(director/writer: Ry Russo-Young; screenwriter: Lena Dunham; cinematographer: Christopher Blauvelt; editor: John Walter; music: Fall on Your Sword; cast: John Krasinski (Peter), Olivia Thirlby (Martine), Rosemarie DeWitt (Julie), India Ennenga (Kolt), Dylan McDermott (Leroy), Rhys Wakefield (David), Justin Kirk (Billy, patient), Sam Lerner (Avi), Mason Welch (Dusty), Emanuele Secci (Marcello); Runtime: 83; MPAA Rating: R; producers: Jonathan Schwartz/Andrea Sperling/Alicia Van Couvering; Magnolia Pictures; 2012)
“It’s soap opera with a Hollywood tan.”
Reviewed by Dennis Schwartz
Director Ry Russo-Young(“Orphans”/”You Won’t Miss Me”) co-writes this Hollywood location soap opera with mumblecore writer Lena Dunham (“Tiny Furniture”). The script was developed at the Sundance Institute. Casual sex is the subject that pervades a story about living the good life in LA.
Inexperienced and insecure 23-year-old experimental filmmaker Martine (Olivia Thirlby) flies from her hometown in Brooklyn to be a house-guest in the Los Angeles wealthy home of sound engineer maven Peter (John Krasinski) and his perceptive therapist wife Julie (Rosemarie DeWitt), as Peter as a favor helps the alluring visitor with the sound effects for her short gallery art-house film. The sexpot Martine, who thrives on casual sex without realizing there are sometimes consequences, is a New York friend of Julie’s friend and never met the couple or their aspiring poet 16-year-old daughter Kolt (India Ennenga), a child from Julie’s first marriage to hipster rocker songwriter Leroy (Dylan McDermott), or their adolescent son Dusty (Mason Welch).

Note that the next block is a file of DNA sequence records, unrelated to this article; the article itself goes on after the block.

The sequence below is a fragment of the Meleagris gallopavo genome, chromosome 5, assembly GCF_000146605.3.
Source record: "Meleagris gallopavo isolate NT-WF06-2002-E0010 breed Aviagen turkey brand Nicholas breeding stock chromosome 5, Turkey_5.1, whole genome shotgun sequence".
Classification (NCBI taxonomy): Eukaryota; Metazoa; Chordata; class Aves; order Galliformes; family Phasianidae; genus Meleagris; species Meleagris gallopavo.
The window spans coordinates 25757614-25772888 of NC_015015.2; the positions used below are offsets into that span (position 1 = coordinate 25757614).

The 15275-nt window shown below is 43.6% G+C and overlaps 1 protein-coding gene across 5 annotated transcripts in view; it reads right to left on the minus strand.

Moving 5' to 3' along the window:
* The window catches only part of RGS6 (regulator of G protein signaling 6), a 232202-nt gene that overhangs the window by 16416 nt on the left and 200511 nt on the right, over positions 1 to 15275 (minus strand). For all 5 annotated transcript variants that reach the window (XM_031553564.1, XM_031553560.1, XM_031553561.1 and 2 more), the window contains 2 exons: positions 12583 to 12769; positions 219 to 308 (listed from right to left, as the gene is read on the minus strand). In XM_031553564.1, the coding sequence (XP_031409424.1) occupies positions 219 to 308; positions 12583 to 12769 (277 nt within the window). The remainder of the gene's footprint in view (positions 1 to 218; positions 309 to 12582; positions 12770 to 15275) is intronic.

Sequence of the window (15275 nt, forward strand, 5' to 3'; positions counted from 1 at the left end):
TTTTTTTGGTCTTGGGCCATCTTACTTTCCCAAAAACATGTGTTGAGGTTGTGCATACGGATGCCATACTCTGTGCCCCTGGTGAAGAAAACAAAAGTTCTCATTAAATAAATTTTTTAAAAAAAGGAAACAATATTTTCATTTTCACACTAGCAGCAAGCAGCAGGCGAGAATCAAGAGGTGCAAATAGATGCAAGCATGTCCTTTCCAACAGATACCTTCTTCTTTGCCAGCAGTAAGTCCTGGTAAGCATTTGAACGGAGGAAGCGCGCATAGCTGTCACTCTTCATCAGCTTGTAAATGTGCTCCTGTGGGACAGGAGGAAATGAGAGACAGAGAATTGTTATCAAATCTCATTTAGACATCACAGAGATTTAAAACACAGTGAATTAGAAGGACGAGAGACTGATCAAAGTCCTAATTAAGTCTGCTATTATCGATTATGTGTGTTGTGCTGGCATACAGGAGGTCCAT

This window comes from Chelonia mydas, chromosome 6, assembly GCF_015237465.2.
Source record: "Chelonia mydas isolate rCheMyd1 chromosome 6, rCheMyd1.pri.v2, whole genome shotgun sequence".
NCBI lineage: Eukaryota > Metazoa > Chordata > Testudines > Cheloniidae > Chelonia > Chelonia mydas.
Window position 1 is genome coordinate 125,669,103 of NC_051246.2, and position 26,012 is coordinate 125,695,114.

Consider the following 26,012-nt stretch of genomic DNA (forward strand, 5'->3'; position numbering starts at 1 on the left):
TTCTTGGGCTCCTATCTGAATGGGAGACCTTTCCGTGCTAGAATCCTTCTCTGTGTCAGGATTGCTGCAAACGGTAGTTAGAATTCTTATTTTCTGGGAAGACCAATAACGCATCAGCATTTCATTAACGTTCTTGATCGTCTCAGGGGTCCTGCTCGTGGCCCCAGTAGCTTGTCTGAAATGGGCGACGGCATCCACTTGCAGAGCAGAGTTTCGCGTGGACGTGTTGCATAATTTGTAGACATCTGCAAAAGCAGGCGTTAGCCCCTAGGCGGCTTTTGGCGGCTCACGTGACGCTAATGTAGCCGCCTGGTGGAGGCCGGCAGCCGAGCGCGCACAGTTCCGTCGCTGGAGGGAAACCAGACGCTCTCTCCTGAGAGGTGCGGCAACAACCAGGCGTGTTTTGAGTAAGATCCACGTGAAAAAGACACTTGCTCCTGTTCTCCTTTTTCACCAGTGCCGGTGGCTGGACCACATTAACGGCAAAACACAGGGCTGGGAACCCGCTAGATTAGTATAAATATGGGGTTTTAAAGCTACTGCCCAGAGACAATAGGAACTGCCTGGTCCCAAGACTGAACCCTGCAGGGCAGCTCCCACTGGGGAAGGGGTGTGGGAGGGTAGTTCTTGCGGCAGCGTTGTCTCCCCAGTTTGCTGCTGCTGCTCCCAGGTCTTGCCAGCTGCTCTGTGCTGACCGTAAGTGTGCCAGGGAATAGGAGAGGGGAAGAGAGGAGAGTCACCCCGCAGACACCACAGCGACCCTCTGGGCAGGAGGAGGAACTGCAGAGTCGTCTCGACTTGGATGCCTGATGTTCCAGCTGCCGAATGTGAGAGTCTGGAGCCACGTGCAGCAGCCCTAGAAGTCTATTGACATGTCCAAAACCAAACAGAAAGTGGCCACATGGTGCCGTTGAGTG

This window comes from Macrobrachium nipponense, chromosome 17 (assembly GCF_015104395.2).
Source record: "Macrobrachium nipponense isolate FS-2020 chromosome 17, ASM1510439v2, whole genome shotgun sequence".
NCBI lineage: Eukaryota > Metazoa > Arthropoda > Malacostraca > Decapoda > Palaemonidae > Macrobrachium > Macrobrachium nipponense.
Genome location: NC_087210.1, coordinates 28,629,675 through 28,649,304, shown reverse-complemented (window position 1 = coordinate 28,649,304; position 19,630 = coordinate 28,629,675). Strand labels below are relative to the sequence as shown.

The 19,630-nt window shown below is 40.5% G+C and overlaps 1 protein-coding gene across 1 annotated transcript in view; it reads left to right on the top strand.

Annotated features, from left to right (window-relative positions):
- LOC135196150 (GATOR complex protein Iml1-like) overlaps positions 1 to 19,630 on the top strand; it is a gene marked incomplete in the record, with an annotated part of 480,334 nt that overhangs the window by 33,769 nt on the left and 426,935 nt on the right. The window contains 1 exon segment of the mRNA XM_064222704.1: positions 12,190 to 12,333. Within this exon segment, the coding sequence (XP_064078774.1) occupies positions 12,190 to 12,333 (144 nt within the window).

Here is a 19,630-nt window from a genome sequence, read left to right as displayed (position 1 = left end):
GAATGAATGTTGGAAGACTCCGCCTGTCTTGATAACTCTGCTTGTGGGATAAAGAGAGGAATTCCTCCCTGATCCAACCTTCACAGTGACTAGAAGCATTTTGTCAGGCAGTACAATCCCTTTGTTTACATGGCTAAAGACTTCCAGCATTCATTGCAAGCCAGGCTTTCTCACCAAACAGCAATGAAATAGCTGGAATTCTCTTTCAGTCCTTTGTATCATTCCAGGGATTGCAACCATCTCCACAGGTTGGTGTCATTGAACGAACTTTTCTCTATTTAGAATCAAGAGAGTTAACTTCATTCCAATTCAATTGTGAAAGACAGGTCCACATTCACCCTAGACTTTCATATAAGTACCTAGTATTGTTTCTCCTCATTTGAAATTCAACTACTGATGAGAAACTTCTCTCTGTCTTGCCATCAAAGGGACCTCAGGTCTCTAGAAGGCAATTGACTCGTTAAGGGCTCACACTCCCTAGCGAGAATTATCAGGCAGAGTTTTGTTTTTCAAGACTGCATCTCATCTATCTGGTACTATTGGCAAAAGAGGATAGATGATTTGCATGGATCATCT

At first Peter is the friendly protector of Martine, but gets carried away by her flirtations in his home studio and screws her atop a table. When his aware wife warns him to not make a fool of her, that she’s aware he has a crush on their femme fatale house-guest, the foolish hubby still persists but Martine shows an interest only in Peter’s young helper David (Rhys Wakefield), and the jealous Peter then shows his true colors and acts as a rotten jerk.
Meanwhile Julie has to deal with an obnoxious whiny egotistical screenwriter patient (Justin Kirk), who hits on her, and Kolt has to deal with the inappropriate advances of her older resentful Italian tutor (Emanuele Secci) and not being noticed by her dreamboat David because Martine is around.
We learn that the wealthy LA set never walk, never sweat and never seem satisfied. Their angst, active libidos and drive for success are examined through the eyes of the not so innocent New York seductress, who takes a long walk to nowhere when things take a bad turn. It’s soap opera with a Hollywood tan and with a good eye for detecting the moral malaise among the still restless Haves, who can easily unravel from erotic seductive threats if not vigilant. What it lacks is an edge, as it never builds to say anything we haven’t heard before.
REVIEWED ON 11/18/2012 GRADE: B-